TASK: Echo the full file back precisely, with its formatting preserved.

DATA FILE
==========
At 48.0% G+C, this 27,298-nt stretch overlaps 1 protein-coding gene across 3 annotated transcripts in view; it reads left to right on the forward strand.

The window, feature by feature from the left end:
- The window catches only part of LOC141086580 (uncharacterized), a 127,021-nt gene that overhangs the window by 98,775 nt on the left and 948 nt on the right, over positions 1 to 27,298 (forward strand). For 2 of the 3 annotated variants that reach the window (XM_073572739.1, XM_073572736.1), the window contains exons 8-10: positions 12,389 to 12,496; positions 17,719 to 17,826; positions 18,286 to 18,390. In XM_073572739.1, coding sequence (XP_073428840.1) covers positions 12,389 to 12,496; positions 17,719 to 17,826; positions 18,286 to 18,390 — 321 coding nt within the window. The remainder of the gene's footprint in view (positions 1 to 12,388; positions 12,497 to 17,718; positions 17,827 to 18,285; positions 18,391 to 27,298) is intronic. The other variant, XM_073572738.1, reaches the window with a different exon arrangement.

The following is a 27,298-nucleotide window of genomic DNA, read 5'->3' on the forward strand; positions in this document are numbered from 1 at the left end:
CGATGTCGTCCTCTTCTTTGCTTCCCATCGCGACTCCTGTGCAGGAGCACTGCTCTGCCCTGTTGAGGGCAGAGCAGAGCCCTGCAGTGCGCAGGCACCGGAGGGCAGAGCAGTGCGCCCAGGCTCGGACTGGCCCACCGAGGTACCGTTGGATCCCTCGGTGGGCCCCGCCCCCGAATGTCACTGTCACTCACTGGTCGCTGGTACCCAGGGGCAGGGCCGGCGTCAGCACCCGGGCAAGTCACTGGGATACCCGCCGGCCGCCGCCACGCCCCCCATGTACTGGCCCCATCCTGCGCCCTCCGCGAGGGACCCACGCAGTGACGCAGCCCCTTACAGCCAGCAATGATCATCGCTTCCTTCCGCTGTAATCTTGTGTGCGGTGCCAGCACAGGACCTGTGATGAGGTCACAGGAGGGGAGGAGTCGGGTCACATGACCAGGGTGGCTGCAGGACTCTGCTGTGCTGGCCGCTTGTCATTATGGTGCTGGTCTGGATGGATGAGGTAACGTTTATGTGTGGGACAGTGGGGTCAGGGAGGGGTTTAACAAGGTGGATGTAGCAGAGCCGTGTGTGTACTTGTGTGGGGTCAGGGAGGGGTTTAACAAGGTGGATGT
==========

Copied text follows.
At 48.0% G+C, this 27,298-nt stretch overlaps 1 protein-coding gene across 3 annotated transcripts in view; it reads left to right on the forward strand.

The window, feature by feature from the left end:
- The window catches only part of LOC141086580 (uncharacterized), a 127,021-nt gene that overhangs the window by 98,775 nt on the left and 948 nt on the right, over positions 1 to 27,298 (forward strand). For 2 of the 3 annotated variants that reach the window (XM_073572739.1, XM_073572736.1), the window contains exons 8-10: positions 12,389 to 12,496; positions 17,719 to 17,826; positions 18,286 to 18,390. In XM_073572739.1, coding sequence (XP_073428840.1) covers positions 12,389 to 12,496; positions 17,719 to 17,826; positions 18,286 to 18,390 — 321 coding nt within the window. The remainder of the gene's footprint in view (positions 1 to 12,388; positions 12,497 to 17,718; positions 17,827 to 18,285; positions 18,391 to 27,298) is intronic. The other variant, XM_073572738.1, reaches the window with a different exon arrangement.

The following is a 27,298-nucleotide window of genomic DNA, read 5'->3' on the forward strand; positions in this document are numbered from 1 at the left end:
CGATGTCGTCCTCTTCTTTGCTTCCCATCGCGACTCCTGTGCAGGAGCACTGCTCTGCCCTGTTGAGGGCAGAGCAGAGCCCTGCAGTGCGCAGGCACCGGAGGGCAGAGCAGTGCGCCCAGGCTCGGACTGGCCCACCGAGGTACCGTTGGATCCCTCGGTGGGCCCCGCCCCCGAATGTCACTGTCACTCACTGGTCGCTGGTACCCAGGGGCAGGGCCGGCGTCAGCACCCGGGCAAGTCACTGGGATACCCGCCGGCCGCCGCCACGCCCCCCATGTACTGGCCCCATCCTGCGCCCTCCGCGAGGGACCCACGCAGTGACGCAGCCCCTTACAGCCAGCAATGATCATCGCTTCCTTCCGCTGTAATCTTGTGTGCGGTGCCAGCACAGGACCTGTGATGAGGTCACAGGAGGGGAGGAGTCGGGTCACATGACCAGGGTGGCTGCAGGACTCTGCTGTGCTGGCCGCTTGTCATTATGGTGCTGGTCTGGATGGATGAGGTAACGTTTATGTGTGGGACAGTGGGGTCAGGGAGGGGTTTAACAAGGTGGATGTAGCAGAGCCGTGTGTGTACTTGTGTGGGGTCAGGGAGGGGTTTAACAAGGTGGATGT